On the one side, the president of the United States: soft-spoken and conciliatory, never angry, always invoking the recession and its victims. This president invokes the language of “responsibility,” and in his own life seems to epitomize that ideal: He is physically honed and disciplined, his worst vice an occasional cigarette. He is at the same time an apparently devoted husband and father. Unsurprisingly, women voters trust and admire him.
And for the leader of the Republicans? A man who is aggressive and bombastic, cutting and sarcastic, who dismisses the concerned citizens in network news focus groups as “losers.” With his private plane and his cigars, his history of drug dependency and his personal bulk, not to mention his tangled marital history, Rush is a walking stereotype of self-indulgence – exactly the image that Barack Obama most wants to affix to our philosophy and our party. And we’re cooperating! Those images of crowds of CPACers cheering Rush’s every rancorous word – we’ll be seeing them rebroadcast for a long time.
Some conservatives felt Frum's piece didn't go far enough.
"He plays an important role in our coalition, and of course he and his supporters have to be treated with respect. But he cannot be allowed to be the public face of the enterprise..."
Respect your closet cases, if you want to. As long as you need the yahoos, you won't be able to hide them.
David, you are capable of better political strategy than this. How about open disavowal of the yahoos and an attempt to make the GOP into something relevant to America's future, rather than a refuge for plutocrats and snake-handling fundamentalists.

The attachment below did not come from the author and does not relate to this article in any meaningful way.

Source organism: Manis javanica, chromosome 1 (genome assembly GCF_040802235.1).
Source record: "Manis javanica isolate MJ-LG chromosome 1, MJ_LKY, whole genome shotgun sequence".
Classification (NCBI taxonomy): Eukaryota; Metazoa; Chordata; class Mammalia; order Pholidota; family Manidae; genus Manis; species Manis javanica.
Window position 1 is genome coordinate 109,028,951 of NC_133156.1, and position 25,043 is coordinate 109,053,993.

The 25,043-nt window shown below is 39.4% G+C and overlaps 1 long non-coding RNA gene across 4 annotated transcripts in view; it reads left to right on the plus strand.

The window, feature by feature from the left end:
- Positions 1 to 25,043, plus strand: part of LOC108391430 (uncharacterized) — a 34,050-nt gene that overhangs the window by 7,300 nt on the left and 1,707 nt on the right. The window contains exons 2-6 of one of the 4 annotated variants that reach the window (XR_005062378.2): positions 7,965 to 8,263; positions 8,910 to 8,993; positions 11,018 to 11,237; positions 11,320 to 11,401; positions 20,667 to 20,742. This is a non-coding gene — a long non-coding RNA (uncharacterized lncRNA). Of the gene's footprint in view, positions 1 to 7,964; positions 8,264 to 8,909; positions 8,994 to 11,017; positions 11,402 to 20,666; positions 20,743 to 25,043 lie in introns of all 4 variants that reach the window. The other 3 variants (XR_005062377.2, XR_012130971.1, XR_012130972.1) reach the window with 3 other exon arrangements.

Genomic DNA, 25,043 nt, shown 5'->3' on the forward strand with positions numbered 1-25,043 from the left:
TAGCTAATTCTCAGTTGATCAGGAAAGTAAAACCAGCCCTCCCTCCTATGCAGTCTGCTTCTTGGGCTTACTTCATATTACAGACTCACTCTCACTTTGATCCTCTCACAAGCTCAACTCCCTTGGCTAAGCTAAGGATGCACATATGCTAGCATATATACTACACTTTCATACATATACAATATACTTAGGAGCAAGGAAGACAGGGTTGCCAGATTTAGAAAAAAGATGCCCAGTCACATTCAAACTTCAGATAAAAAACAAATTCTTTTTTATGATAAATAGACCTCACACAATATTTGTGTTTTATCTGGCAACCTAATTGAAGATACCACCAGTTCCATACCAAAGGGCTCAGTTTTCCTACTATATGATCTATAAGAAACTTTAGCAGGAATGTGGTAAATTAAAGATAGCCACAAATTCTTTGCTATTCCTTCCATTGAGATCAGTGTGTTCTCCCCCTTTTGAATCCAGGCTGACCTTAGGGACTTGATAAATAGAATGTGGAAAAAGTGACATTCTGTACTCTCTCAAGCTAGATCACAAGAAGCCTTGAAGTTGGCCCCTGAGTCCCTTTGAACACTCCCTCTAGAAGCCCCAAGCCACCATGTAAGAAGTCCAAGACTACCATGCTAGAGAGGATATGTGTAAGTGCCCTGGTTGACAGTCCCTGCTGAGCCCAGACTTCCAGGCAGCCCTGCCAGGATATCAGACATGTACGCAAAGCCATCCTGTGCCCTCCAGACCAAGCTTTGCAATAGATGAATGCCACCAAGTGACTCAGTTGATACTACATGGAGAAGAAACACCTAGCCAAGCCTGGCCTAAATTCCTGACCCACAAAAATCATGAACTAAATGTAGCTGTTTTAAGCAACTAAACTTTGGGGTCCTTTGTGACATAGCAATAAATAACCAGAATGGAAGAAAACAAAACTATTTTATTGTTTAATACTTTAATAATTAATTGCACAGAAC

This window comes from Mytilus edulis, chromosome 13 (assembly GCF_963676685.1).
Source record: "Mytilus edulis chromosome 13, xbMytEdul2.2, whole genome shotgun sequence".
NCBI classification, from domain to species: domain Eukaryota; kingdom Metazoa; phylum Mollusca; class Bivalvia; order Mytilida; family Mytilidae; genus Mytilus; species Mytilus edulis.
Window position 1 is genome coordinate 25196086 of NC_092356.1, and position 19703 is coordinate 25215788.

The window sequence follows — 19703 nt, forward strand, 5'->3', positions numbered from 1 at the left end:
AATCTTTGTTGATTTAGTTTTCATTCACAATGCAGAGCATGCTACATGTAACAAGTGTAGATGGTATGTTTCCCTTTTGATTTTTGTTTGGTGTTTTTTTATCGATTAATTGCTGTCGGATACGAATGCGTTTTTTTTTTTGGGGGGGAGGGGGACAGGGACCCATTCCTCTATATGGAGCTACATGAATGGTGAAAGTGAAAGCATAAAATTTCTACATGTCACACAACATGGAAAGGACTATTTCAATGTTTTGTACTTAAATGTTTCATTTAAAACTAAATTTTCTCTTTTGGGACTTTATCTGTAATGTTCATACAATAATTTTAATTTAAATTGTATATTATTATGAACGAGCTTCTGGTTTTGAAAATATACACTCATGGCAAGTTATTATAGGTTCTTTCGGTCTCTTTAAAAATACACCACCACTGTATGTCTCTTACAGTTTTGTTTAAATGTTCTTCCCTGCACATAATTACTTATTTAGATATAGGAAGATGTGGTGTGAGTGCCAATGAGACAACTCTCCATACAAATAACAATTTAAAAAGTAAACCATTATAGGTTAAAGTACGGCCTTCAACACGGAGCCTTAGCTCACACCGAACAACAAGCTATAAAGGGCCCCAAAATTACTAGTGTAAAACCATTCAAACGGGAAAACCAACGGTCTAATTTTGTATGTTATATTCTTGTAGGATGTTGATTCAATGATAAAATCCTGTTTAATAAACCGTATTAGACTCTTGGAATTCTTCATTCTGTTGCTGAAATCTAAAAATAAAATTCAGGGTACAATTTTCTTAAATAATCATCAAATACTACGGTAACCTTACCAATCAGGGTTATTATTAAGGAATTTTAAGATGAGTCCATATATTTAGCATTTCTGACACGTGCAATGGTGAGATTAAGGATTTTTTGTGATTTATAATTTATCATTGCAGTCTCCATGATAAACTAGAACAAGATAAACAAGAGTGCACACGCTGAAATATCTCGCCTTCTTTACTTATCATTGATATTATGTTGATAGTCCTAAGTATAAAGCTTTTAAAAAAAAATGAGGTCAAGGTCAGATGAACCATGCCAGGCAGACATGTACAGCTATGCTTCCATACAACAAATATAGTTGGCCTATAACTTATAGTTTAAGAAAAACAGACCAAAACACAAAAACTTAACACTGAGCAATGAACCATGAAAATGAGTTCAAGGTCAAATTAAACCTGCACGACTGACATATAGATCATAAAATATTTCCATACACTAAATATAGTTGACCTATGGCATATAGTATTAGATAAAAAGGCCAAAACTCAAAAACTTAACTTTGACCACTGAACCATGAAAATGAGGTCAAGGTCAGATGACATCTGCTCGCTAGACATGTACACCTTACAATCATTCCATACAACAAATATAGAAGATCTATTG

The GOP, like the Liberals, have tarnished their brand for at least a decade. You need to write off the true believers who think you lost because you were betrayed, or that the last election was a vast con job, and try to reestablish contact with the American people.
Then if that weren't enough RNC Chairman Michael Steele declared that abortion is an "individual choice."
L: How much of your pro-life stance, for you, is informed not just by your catholic faith, but by the fact that you were adopted?
M: Oh, a lot. Absolutely. I see the power of life in that. I mean, and the power of choice! The thing to keep in mind about it, uh, you know, I think as a country we get off on these misguided conversations that throw around terms that really misrepresent truth.
L: Explain that.
M: The choice issue cuts two ways. You can choose life or you can choose abortion. You know, my mother chose life. So, you know, I think the power of the argument of choice boils down to stating a case for one or the other.
L: Are you saying you think women have the right to choose abortion?
M: Yeah. I mean, again, I think that's an individual choice.
L: You do?
M: Yeah. Absolutely.
L: Are you saying you don't want to overturn Roe v. Wade?
M: I think Roe v. Wade--as a legal matter, Roe v. Wade was a wrongly decided matter.
L: Okay, but if you overturn Roe v. Wade, how do women have the choice you just said they should have?
M: The states should make that choice: that's what the choice is. The individual choice rests in the states. Let them decide.
If you missed SNL this past weekend - here's a bit of awesomeness that you should be sure to check out (not sure if the clip works - damn Canadian IP)